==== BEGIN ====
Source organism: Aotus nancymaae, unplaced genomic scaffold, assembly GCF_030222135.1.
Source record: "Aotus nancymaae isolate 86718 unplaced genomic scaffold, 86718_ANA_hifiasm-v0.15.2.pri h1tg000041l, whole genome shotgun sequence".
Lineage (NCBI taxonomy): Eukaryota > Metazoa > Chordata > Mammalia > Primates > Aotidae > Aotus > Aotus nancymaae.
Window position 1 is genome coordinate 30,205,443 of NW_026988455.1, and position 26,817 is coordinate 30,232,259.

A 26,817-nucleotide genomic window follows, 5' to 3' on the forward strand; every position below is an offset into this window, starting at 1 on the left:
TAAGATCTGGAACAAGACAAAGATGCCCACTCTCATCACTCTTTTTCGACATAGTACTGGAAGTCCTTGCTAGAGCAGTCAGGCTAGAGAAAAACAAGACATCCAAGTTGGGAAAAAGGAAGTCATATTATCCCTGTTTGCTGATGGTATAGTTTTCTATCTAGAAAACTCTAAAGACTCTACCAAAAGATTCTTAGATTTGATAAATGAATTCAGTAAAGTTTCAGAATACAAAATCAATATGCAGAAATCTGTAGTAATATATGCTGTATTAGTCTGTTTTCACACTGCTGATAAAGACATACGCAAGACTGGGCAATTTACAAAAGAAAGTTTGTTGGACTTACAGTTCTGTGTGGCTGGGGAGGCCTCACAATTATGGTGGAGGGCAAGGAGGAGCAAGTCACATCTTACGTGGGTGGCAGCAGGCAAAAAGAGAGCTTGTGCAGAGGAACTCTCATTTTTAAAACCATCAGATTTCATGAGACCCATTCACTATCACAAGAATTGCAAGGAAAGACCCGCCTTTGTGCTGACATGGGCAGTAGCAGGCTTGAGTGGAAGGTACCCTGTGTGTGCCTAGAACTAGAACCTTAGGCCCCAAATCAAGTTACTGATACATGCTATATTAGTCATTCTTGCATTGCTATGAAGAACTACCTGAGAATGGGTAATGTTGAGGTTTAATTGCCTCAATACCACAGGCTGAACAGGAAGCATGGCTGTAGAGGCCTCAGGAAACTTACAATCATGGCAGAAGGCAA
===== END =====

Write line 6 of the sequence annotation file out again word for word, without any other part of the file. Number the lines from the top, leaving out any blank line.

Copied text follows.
TAAGATCTGGAACAAGACAAAGATGCCCACTCTCATCACTCTTTTTCGACATAGTACTGGAAGTCCTTGCTAGAGCAGTCAGGCTAGAGAAAAACAAGACATCCAAGTTGGGAAAAAGGAAGTCATATTATCCCTGTTTGCTGATGGTATAGTTTTCTATCTAGAAAACTCTAAAGACTCTACCAAAAGATTCTTAGATTTGATAAATGAATTCAGTAAAGTTTCAGAATACAAAATCAATATGCAGAAATCTGTAGTAATATATGCTGTATTAGTCTGTTTTCACACTGCTGATAAAGACATACGCAAGACTGGGCAATTTACAAAAGAAAGTTTGTTGGACTTACAGTTCTGTGTGGCTGGGGAGGCCTCACAATTATGGTGGAGGGCAAGGAGGAGCAAGTCACATCTTACGTGGGTGGCAGCAGGCAAAAAGAGAGCTTGTGCAGAGGAACTCTCATTTTTAAAACCATCAGATTTCATGAGACCCATTCACTATCACAAGAATTGCAAGGAAAGACCCGCCTTTGTGCTGACATGGGCAGTAGCAGGCTTGAGTGGAAGGTACCCTGTGTGTGCCTAGAACTAGAACCTTAGGCCCCAAATCAAGTTACTGATACATGCTATATTAGTCATTCTTGCATTGCTATGAAGAACTACCTGAGAATGGGTAATGTTGAGGTTTAATTGCCTCAATACCACAGGCTGAACAGGAAGCATGGCTGTAGAGGCCTCAGGAAACTTACAATCATGGCAGAAGGCAA